Why Move It When You Can Make It? Drosophila Neuronal Microtubule Polarity Requires Local Microtubule Nucleation

Open Access
Author:
Nguyen, Michelle Marie
Graduate Program:
Biochemistry, Microbiology, and Molecular Biology
Degree:
Doctor of Philosophy
Document Type:
Dissertation
Date of Defense:
August 14, 2013
Committee Members:
  • Melissa Rolls, Dissertation Advisor
  • Melissa Rolls, Committee Chair
  • Wendy Hanna Rose, Committee Member
  • Lorraine C Santy, Committee Member
  • Graham Hugh Thomas, Committee Member
  • Timothy J Jegla, Special Member
Keywords:
  • microtubules
  • neuronal polarity
  • Golgi
  • axon initial segment
  • Drosophila
  • centrosome
  • ankyrin
Abstract:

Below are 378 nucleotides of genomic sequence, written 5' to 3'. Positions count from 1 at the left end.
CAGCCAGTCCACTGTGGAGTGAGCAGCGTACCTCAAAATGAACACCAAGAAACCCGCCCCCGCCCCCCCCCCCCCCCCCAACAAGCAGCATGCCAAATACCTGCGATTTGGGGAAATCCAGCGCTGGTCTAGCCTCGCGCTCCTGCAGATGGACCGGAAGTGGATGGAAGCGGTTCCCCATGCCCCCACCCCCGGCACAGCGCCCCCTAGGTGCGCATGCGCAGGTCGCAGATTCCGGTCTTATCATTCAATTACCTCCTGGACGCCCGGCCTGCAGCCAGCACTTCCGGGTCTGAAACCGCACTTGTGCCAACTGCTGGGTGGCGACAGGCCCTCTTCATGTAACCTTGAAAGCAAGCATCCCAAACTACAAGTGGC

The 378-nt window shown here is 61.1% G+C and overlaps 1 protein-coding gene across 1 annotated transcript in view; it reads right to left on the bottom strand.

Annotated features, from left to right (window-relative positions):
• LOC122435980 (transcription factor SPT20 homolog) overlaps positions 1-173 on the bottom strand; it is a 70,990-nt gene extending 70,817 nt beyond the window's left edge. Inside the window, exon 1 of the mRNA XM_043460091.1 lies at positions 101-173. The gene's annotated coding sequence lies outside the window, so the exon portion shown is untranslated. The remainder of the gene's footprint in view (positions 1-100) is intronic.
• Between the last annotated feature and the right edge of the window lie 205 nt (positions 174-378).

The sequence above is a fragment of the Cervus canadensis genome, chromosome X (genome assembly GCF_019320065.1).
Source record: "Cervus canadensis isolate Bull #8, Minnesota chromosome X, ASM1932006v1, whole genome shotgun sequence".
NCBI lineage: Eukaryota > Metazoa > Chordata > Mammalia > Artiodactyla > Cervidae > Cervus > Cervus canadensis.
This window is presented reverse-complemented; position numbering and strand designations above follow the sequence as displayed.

The polarization of neurons into axons and dendrites is essential in building functional neuronal circuits. The arrangement of microtubules is an important factor in neuronal polarity, as microtubules are used for long-range trafficking of vesicles and other cargo, cytoskeletal structure, and synaptic growth. In vertebrate neurons, axonal microtubules are primarily plus-end-out, while dendritic microtubules have mixed polarity. In contrast, Drosophila melanogaster has a simpler arrangement of neuronal microtubules. In Drosophila neurons, microtubules have opposite orientation in axons and dendrites: axons have microtubules with plus ends distal to the soma, while dendrites have minus ends distal to the cell body. Due to this simplicity, Drosophila provides a good model for the study of neuronal microtubule polarity. The commonly accepted model for how neuronal microtubules are organized is that microtubules are nucleated from the centrosome in the cell body, severed into small pieces, and transported down axons and dendrites via microtubule sliding. Using Drosophila, this model was investigated in dendritic arborization neurons. First, the role of the centrosome, an organelle that is the primary microtubule nucleator and organizer in dividing cells, was tested, since it is a key component of the microtubule sliding mechanism. Immunostaining experiments showed that the centrosome was inactive in neurons compared to mitotic cells. Additionally, the increase in microtubule nucleation after axon severing did not originate from the centriole, a core centrosomal component, and neither disruption nor ablation of the centriole yielded any changes in microtubule dynamics in the neuron. Second, the existence of an axon initial segment in Drosophila was directly assayed. Previous studies have found that the axon initial segment serves as a cue for axon recognition and sorting by molecular motors, and thus the axon initial segment could play a role in microtubule sliding. However, although FRAP experiments confirm the presence of an ankyrin-based axon initial segment in Drosophila, disruption of this plasma membrane diffusion barrier did not change microtubule orientation in axons. Since the centrosome is not a major microtubule-organizing center in neurons, it stands to reason that local microtubule nucleation outside of the soma likely drives microtubule organization in neurons. A likely candidate involved in this mechanism is gamma-tubulin, as it is the core nucleation protein that is essential for microtubule nucleation. To examine the function of gamma-tubulin, microtubule dynamics were analyzed in gamma-tubulin mutants using the plus end-tracking protein EB1. gamma-tubulin mutant animals displayed disrupted microtubule dynamics as well as altered microtubule orientation in axons and dendrites. These results fit with the model of local microtubule nucleation, as mixed microtubule polarity would not be expected if microtubules were nucleated in the cell body. Localization experiments further support the local microtubule nucleation model, as immunostaining and fluorescence localization experiments showed specific localization of gamma-tubulin in axons and dendrites, such as at dendrite branch points. This local nucleation does not involve the Golgi, because Golgi disruption and localization experiments did not correspond to gamma-tubulin results. The work presented here demonstrates that local microtubule nucleation is the predominant mechanism contributing to neuronal microtubule polarity in Drosophila. This type of nucleation requires tight regulation of gamma-tubulin and is independent from the centrosome and the Golgi. Future work elucidating the factors that localize and regulate gamma-tubulin will be crucial in determining how correct microtubule polarity is established and maintained in neurons.